In Smart Systems Innovations, LLC v. Chicago Transit Authority, [2016-1233] (October 18, 2017), the Federal Circuit affirmed the district court’s judgment on the pleadings that the asserted claims of U.S. Patent Nos. 7,566,003, 7,568,617, 8,505,816, and 8,662,390, relating to regulating entry in a transit system using information from a bankcard, were patent ineligible.
The claims of the patent were directed to “a method for validating entry into a first transit system using a bankcard terminal,” “a method of funding transit rides associated with at least one public transit network, from a plurality of funding sources,” and “a method of using a bank card as an identifying token for time-based mass transit fare products,
without using writeable memory on the bank card.”
The district court held that “[s]tripped of the technical jargon that broadly describes non-inventive elements (e.g., the ‘interfaces’ and ‘processing systems’), and further shorn of the typically obtuse syntax of patents, the patents here really only cover an abstract concept: paying for a subway or bus ride with a credit card.” The district court further found that “the recent case law has reiterated that whatever bells and whistles may be added, when reduced to their core, claims directed to the performance of certain financial transactions—and paying a fare is a financial transaction—must be categorized as
involving abstract ideas.”
The Federal Circuit agreed with the district court, finding that taken together, the Asserted Claims are directed to the formation of financial transactions in a particular field (i.e., mass transit) and data collection
related to such transactions. The Asserted Claims were not directed to a new type of bankcard, turnstile, or database, nor do the claims provide a method for processing data that improves existing technological processes.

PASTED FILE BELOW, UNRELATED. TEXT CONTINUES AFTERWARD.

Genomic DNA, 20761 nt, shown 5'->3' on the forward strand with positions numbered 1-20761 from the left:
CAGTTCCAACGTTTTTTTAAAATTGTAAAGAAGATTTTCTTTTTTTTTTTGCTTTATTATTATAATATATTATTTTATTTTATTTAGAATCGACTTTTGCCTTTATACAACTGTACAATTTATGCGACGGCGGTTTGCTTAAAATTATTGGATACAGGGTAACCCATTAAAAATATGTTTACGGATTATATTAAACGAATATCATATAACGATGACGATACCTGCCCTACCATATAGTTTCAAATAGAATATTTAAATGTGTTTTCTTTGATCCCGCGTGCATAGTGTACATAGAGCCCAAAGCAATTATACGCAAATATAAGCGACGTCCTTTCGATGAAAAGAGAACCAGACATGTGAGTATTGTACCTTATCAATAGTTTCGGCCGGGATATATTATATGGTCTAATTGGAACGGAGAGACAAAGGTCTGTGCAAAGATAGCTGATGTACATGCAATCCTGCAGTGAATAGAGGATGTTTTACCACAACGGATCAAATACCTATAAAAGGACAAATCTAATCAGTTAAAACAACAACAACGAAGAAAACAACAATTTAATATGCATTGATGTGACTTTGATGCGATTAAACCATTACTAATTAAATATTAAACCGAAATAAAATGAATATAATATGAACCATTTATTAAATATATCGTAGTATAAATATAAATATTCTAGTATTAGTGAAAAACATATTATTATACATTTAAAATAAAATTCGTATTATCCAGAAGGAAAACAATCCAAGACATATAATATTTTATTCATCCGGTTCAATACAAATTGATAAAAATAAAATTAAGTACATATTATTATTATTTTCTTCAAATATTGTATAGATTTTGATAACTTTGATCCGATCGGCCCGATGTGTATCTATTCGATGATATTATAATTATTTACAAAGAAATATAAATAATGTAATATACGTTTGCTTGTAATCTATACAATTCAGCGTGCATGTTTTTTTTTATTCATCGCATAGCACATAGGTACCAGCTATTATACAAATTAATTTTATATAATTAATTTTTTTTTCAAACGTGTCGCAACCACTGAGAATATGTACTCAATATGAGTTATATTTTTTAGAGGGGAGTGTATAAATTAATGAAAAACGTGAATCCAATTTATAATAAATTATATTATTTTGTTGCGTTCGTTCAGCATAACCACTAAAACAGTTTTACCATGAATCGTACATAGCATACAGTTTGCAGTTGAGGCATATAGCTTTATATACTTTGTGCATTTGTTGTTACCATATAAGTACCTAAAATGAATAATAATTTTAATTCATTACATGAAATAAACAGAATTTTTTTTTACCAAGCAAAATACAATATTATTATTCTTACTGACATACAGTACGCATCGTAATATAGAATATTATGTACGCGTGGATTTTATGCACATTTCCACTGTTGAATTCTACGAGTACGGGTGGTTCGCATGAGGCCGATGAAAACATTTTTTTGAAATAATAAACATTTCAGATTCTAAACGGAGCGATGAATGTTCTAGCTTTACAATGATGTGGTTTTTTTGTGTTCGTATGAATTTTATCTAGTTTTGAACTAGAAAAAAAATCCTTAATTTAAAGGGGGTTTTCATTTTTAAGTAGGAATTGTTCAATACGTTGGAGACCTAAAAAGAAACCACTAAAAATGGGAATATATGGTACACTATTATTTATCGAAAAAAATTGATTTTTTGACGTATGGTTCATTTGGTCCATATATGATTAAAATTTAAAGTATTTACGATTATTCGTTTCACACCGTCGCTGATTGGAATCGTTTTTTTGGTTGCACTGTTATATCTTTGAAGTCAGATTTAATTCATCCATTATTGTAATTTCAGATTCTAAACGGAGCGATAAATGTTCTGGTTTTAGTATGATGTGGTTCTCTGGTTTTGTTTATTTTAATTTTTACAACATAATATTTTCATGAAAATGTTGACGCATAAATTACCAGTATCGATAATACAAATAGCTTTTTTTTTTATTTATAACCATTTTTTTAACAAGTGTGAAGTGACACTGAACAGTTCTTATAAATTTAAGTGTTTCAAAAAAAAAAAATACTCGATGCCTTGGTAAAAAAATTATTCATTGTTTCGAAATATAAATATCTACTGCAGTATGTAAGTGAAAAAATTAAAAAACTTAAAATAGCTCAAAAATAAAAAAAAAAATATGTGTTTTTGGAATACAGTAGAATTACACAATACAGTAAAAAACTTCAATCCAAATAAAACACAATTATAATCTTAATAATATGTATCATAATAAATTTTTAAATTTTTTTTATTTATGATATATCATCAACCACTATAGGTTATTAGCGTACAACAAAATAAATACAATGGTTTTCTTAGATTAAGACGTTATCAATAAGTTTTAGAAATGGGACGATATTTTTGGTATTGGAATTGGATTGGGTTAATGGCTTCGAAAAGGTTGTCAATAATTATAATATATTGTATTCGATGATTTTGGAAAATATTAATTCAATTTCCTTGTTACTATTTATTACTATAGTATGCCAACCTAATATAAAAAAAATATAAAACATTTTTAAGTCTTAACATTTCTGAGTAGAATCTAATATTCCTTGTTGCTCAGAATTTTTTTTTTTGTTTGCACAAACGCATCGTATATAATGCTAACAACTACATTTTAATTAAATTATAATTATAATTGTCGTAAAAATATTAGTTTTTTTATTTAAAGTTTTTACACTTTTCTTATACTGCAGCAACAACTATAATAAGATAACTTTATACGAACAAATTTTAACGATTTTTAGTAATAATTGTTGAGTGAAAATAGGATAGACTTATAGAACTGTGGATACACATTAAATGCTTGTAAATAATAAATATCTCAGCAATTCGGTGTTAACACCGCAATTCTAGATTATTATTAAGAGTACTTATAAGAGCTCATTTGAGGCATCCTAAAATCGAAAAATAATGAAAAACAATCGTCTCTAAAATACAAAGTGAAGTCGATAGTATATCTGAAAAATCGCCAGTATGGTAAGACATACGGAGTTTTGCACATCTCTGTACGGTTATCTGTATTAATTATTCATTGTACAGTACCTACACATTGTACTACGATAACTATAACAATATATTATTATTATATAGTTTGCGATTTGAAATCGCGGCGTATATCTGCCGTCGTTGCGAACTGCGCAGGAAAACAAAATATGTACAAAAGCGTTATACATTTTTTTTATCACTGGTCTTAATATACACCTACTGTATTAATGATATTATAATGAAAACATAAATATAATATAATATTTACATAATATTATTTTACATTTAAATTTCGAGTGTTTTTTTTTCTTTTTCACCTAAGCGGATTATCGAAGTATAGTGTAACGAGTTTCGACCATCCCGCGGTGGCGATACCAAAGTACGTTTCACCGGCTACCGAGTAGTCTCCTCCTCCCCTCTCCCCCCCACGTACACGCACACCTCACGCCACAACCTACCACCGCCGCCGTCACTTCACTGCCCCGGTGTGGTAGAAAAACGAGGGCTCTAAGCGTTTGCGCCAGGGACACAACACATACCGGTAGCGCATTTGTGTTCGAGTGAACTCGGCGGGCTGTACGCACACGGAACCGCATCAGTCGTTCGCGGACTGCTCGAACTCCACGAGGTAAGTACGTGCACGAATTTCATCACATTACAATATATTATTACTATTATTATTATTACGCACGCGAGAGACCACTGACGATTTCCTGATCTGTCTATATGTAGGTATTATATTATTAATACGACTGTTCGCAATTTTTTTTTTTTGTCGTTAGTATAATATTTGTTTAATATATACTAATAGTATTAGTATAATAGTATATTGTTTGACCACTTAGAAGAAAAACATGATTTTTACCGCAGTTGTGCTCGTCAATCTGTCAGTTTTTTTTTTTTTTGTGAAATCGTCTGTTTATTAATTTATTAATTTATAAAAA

The Federal Circuit rejected the argument that the Asserted Claims are patent eligible because they improve prior systems of fare collection
by speeding up the process at the turnstile. The Federal Circuit found that this was not an improvement in computer technology (as in DDR Holdings), but merely the use of computers as a tool. The Federal Circuit further found that the claims were not directed to a combined order of specific rules that improve any technological process (as in McRo), but rather invoke computers in the collection and arrangement of data. Finally the Federal Circuit rejected the arguments that the claims applied to a particular concrete field, saying that merely limiting the field of use of the abstract idea to a particular environment does not
render the claims any less abstract.
Agreeing with the district court that the claims are directed to an abstract idea at step 1, the Federal Circuit turned to step 2. The district court held that invoking various computer hardware elements,
which save time by carrying out a validation function on site rather than remotely, does not change the fact that in substance, the claims are still directed to nothing more than running a bankcard sale—that is, the performance of an abstract business practice, and the Federal Circuit agreed. The Federal Circuit distinguished Diehr because the claims at issue merely use generic computer components in which to carry out the abstract idea. The Federal Circuit distinguished DDR Holdings because the asserted claims do not attempt to solve a challenge
particular to the Internet.